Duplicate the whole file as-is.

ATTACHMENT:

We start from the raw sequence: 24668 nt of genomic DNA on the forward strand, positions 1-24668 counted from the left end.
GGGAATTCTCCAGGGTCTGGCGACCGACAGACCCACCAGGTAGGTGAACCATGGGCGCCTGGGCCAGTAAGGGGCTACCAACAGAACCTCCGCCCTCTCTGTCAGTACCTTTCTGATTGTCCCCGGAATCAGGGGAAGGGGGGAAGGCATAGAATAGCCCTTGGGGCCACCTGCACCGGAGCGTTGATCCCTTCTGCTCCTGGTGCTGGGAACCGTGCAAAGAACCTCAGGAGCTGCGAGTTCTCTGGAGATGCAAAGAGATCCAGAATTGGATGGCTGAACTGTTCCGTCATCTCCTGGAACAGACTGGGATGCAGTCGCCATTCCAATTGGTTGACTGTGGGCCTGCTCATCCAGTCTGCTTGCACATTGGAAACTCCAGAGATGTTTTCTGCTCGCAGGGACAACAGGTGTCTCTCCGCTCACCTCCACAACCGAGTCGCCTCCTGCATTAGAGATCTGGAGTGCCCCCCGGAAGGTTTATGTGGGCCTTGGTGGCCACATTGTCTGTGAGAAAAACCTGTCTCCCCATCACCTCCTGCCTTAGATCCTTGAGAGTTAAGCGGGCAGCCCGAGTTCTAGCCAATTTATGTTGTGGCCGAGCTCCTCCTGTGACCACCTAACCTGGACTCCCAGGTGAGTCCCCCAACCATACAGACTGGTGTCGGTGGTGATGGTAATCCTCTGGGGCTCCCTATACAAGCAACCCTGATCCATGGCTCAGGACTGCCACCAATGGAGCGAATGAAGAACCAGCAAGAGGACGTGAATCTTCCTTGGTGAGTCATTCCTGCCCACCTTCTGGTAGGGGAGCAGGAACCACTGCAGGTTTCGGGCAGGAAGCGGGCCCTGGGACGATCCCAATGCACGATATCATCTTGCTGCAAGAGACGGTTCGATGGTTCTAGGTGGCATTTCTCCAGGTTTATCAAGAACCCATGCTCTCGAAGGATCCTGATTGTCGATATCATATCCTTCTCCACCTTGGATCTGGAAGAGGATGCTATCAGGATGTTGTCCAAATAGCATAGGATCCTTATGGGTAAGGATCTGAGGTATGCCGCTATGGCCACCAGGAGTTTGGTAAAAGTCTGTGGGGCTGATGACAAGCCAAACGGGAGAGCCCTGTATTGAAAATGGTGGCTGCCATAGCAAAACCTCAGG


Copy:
We start from the raw sequence: 24668 nt of genomic DNA on the forward strand, positions 1-24668 counted from the left end.
GGGAATTCTCCAGGGTCTGGCGACCGACAGACCCACCAGGTAGGTGAACCATGGGCGCCTGGGCCAGTAAGGGGCTACCAACAGAACCTCCGCCCTCTCTGTCAGTACCTTTCTGATTGTCCCCGGAATCAGGGGAAGGGGGGAAGGCATAGAATAGCCCTTGGGGCCACCTGCACCGGAGCGTTGATCCCTTCTGCTCCTGGTGCTGGGAACCGTGCAAAGAACCTCAGGAGCTGCGAGTTCTCTGGAGATGCAAAGAGATCCAGAATTGGATGGCTGAACTGTTCCGTCATCTCCTGGAACAGACTGGGATGCAGTCGCCATTCCAATTGGTTGACTGTGGGCCTGCTCATCCAGTCTGCTTGCACATTGGAAACTCCAGAGATGTTTTCTGCTCGCAGGGACAACAGGTGTCTCTCCGCTCACCTCCACAACCGAGTCGCCTCCTGCATTAGAGATCTGGAGTGCCCCCCGGAAGGTTTATGTGGGCCTTGGTGGCCACATTGTCTGTGAGAAAAACCTGTCTCCCCATCACCTCCTGCCTTAGATCCTTGAGAGTTAAGCGGGCAGCCCGAGTTCTAGCCAATTTATGTTGTGGCCGAGCTCCTCCTGTGACCACCTAACCTGGACTCCCAGGTGAGTCCCCCAACCATACAGACTGGTGTCGGTGGTGATGGTAATCCTCTGGGGCTCCCTATACAAGCAACCCTGATCCATGGCTCAGGACTGCCACCAATGGAGCGAATGAAGAACCAGCAAGAGGACGTGAATCTTCCTTGGTGAGTCATTCCTGCCCACCTTCTGGTAGGGGAGCAGGAACCACTGCAGGTTTCGGGCAGGAAGCGGGCCCTGGGACGATCCCAATGCACGATATCATCTTGCTGCAAGAGACGGTTCGATGGTTCTAGGTGGCATTTCTCCAGGTTTATCAAGAACCCATGCTCTCGAAGGATCCTGATTGTCGATATCATATCCTTCTCCACCTTGGATCTGGAAGAGGATGCTATCAGGATGTTGTCCAAATAGCATAGGATCCTTATGGGTAAGGATCTGAGGTATGCCGCTATGGCCACCAGGAGTTTGGTAAAAGTCTGTGGGGCTGATGACAAGCCAAACGGGAGAGCCCTGTATTGAAAATGGTGGCTGCCATAGCAAAACCTCAGG